Musical “Renegade” & Concert Master Gilles Apap

Gilles Apap’s website still has a link labeled “Cures,” which discusses how to “get rid of Mind Fungal Disease contracted in the music conservatory.”

It’s a strange calling card for a violinist who now partly makes a living with short teaching stints at music schools (as well as myriad concerts) around the world, including this week at the Music Academy of the West, where Apap – the former concertmaster of the Santa Barbara Symphony who now lives in Arroyo Grande – will lead the Academy Chamber Orchestra in a performance Saturday night.

This select, smaller version of the Academy’s full Festival Orchestra (most of the others are playing in the Opera orchestra) will tackle a wildly divergent program that sandwiches two rich, upbeat, melodic works by Mozart – Divertimento for Strings in D Major, K. 136, and the Violin Concerto No. 4 in D Jamor, K. 218 – around the decidedly difficult and somber but mercifully short Concerto Funebre for Solo Violin and String Orchestra by Karl Hartmann, which is receiving its MAW debut. (About the only thing the two composers have in common is their middle name, Amadeus).

Of course, anything played by Apap – the renegade, iconoclastic musician who prefers to call his instrument the fiddle and is just as comfortable playing gypsy swing or old-time bluegrass as he is with Bartok – is always well worth hearing.

I chatted with Apap by the grotto behind MAW’s main building last Monday, just a day after he returned from a summer of touring in Sweden, Portugal, and Mexico.

Q. How did you decide on this program?

A. I thought the Hartmann would be an interesting piece of music for people to hear, something of a different era and genre. It was recommended by a German friend who really wanted to do it with me, so I just learned it too. On the Mozart, well, I get my shtick on. I find it fascinating to take a theme and change it. Mozart is perfect for that, getting everything ready for the game. Take a tiny phrase and change the bowings and the styles. It’s a puzzle, trying to figure it out, so much fun. It’s like a long job of editing. And it leaves some improvisation room as well. [The students] don’t play old-time music or Irish music every day, so I’m sure it captivates them too.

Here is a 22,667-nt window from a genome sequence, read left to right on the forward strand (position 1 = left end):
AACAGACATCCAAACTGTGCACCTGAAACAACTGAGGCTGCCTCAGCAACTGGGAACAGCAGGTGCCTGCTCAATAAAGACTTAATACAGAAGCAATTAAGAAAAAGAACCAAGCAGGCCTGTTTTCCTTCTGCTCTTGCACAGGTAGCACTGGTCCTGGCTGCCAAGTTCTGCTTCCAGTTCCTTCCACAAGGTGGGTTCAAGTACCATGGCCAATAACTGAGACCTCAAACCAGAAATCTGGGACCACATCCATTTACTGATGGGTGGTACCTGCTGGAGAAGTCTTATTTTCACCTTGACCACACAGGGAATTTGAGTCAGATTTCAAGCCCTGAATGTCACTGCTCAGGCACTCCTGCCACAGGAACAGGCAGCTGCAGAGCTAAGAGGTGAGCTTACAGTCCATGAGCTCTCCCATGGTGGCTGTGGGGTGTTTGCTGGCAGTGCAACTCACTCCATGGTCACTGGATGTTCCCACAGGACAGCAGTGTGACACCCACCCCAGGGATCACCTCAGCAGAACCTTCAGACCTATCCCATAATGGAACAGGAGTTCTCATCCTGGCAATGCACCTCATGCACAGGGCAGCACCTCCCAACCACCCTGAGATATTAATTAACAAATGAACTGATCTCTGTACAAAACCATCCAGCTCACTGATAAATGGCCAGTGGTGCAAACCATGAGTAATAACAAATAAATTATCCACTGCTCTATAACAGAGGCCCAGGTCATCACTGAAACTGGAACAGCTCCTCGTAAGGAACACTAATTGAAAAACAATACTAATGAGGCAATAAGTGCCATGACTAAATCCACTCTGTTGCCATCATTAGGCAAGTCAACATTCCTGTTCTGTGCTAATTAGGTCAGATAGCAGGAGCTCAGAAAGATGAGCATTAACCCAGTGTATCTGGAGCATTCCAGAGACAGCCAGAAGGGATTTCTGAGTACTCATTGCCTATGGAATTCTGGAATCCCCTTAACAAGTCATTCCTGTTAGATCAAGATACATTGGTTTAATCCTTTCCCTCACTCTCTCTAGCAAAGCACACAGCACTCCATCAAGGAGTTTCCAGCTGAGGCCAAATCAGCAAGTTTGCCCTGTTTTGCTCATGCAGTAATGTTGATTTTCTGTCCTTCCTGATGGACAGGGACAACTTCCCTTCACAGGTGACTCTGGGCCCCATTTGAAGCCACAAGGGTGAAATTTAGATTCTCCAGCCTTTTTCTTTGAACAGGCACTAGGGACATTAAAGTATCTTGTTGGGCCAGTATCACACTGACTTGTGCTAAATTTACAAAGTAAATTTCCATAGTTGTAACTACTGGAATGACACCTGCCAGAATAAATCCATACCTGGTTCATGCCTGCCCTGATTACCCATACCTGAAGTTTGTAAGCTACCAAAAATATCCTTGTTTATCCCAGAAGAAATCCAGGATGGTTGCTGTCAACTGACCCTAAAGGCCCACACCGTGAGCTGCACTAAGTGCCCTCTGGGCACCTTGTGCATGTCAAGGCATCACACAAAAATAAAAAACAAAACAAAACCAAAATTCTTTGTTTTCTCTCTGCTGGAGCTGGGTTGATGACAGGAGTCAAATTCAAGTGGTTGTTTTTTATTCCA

How do you square your feelings about music schools with being here?

Man they pay me to play music, you know. But really, they’re all such good players, here. I’m not opposed to what anyone is doing. I just try to see and listen. It’s changing, getting a little freer. But look, a conservatory, the name means what it means. In French, it means you take the sound and just (forms his hands into a box) sterilize it. But I’m not judging anymore. They have their way of doing things; I have mine, and I just enjoy listening to beautiful music.

But how do you get what you do across to the students?

I don’t hurt them (he laughs). The music that I do is natural to play. It makes it accessible to them. We talk about bowings. What you do with the bow arm is where the magic is. So I just show them a different approach…. If I had had somebody like me showing me these things when I was younger I would have said, “Thank you, man.” Because I had to do that on my own. They look at me with curiosity and smiling, so I think they like it. The only thing that means a lot is what you do with yourself and how you learn to teach yourself. So that’s what I do on the road – teach people how to be more conscious of teaching themselves. So then they don’t need to stay here two months, or even a month. Maybe a week, get some information and move on.

Will you be playing anywhere else while you’re home?

No. I need a break. I have to change the oil in my car – it’s really muddy. Them I’m going to just chill and go surfing. Get out in that water twice a day if I can.